The City was shaken yesterday after Lloyds Banking Group's chief executive, Antonio Horta-Osorio, took the rest of this year off on health grounds after eight months in the job.
Mr Horta-Osorio, who arrived at Lloyds from Santander UK amid much fanfare, is said to be suffering from extreme fatigue due to overwork. On strong medical advice, he has taken time off to recover.
Lloyds' finance director, Tim Tookey, will run Britain's biggest retail bank temporarily amid renewed market turmoil. Mr Tookey resigned from Lloyds in September, and is serving out his last few months.
Lloyds insisted yesterday that Mr Horta-Osorio, hailed as one of the top bankers of his generation, would be back at the helm by the new year. But the assurances failed to calm investors, who sent the shares down more than 4 per cent, making Lloyds the worst performer in the FTSE 100.
Some investors questioned whether Mr Horta-Osorio, who is 47, would ever return to the job.
A Lloyds shareholder, who chose to remain anonymous, said yesterday: "The whole thing is very unsatisfactory and I can see why people have said: 'I don't know what's going on and I'm going to sell.'
"I doubt he will be able to come back and run the business. If you can't cope with stress, you can't cope with it and to say he will be back by the end of the year is bizarre."
Mr Horta-Osorio has had a full in-tray since arriving at the part-nationalised bank in late February.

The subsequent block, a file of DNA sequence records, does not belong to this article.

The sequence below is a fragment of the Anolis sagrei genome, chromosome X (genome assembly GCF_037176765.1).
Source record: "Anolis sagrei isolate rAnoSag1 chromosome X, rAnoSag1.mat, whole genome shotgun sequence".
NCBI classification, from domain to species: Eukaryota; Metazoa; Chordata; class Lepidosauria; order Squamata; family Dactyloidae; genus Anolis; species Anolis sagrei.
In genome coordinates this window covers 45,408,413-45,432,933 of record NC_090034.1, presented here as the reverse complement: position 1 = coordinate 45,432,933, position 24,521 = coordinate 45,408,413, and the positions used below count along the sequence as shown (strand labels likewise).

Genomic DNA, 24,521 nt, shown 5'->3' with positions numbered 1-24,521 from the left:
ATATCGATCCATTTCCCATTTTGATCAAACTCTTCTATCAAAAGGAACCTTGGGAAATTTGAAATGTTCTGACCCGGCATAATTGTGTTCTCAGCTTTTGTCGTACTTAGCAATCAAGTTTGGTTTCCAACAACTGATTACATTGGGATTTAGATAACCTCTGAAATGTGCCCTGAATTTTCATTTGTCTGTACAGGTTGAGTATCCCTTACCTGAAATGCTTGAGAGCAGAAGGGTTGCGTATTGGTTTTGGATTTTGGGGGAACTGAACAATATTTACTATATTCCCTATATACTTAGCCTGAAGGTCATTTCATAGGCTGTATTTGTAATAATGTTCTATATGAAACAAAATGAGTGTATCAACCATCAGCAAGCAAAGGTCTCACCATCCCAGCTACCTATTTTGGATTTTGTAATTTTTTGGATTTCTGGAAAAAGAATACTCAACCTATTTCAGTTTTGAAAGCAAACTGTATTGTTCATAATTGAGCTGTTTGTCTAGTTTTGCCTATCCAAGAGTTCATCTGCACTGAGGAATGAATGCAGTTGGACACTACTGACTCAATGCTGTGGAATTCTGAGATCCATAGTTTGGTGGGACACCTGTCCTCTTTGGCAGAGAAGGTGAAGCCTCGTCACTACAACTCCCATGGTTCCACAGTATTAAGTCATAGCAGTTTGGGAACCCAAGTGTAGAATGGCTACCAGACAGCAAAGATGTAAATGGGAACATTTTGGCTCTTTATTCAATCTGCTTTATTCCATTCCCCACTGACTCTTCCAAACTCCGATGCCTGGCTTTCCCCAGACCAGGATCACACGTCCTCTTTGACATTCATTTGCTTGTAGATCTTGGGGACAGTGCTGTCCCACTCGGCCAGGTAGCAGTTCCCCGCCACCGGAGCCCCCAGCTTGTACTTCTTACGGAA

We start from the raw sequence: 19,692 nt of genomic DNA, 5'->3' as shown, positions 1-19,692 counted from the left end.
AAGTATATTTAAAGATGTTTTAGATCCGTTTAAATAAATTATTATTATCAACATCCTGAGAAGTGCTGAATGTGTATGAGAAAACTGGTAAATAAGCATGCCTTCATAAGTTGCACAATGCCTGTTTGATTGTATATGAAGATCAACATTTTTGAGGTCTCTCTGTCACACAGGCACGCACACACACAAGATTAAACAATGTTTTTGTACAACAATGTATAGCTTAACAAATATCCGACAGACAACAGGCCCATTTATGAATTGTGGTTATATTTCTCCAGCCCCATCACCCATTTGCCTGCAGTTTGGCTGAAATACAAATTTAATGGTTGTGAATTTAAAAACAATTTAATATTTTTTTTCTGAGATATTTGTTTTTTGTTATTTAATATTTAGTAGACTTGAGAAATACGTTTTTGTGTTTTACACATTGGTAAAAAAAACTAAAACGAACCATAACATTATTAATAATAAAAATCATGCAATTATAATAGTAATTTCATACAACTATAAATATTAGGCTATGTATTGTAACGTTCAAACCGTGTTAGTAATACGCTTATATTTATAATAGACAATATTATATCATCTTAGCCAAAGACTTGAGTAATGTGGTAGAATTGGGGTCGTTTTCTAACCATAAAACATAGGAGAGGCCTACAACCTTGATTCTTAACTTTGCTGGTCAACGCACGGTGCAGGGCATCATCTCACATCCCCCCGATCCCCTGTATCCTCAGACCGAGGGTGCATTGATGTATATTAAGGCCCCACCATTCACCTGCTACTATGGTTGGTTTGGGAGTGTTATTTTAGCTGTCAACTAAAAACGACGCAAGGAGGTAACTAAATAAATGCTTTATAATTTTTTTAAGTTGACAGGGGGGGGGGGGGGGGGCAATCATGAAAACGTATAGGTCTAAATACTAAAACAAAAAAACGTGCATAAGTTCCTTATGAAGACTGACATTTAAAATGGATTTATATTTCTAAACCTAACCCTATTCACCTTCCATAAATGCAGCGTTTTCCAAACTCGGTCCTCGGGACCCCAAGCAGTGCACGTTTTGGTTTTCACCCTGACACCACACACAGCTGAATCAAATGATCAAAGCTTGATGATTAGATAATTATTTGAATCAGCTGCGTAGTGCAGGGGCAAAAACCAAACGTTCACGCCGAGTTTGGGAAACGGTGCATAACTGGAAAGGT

As well as setting out a new strategy and ordering 15,000 job cuts he has been trying to sell more than 600 branches under orders from the European Union and has been in negotiations with the Independent Commission on Banking.
Relaxed and charming in public, the Portuguese banker is said to be driven, demanding and obsessed by detail when it comes to business. Luring Mr Horta-Osorio from Santander was seen as a coup for Lloyds and the Government, which needs Lloyds to be rebuilt to have any chance of making a profit on its 41 per cent bailout stake.
The anonymous Lloyds shareholder said he expected the Government to act quickly to "parachute" a new boss in to Lloyds to fill a leadership vacuum. Despite being surplus to requirements, Mr Tookey was apparently the only choice to stand in after Mr Horta-Osorio ruthlessly jettisoned the bank's old guard soon after arriving.
Paul Mumford, a fund manager at Cavendish Asset Management, said: "If he is feeling the strain and feels he can't cope it may be a situation where they should find someone else. If he didn't come back it would be a bit of a disappointment but he has had time to do some reasonably sensible things and set a strategy."
Lloyds would have a problem finding a banker with a similar reputation to Mr Horta-Osorio, who made his name building Santander's UK business through a series of deals, including the purchase of Alliance & Leicester, and aggressive product launches.
Ian Gordon, a banking analyst at Evolution Securities, said that Mark Fisher, Lloyds' head of operations, could do the job because it was an unglamorous restructuring project that did not require a star banker.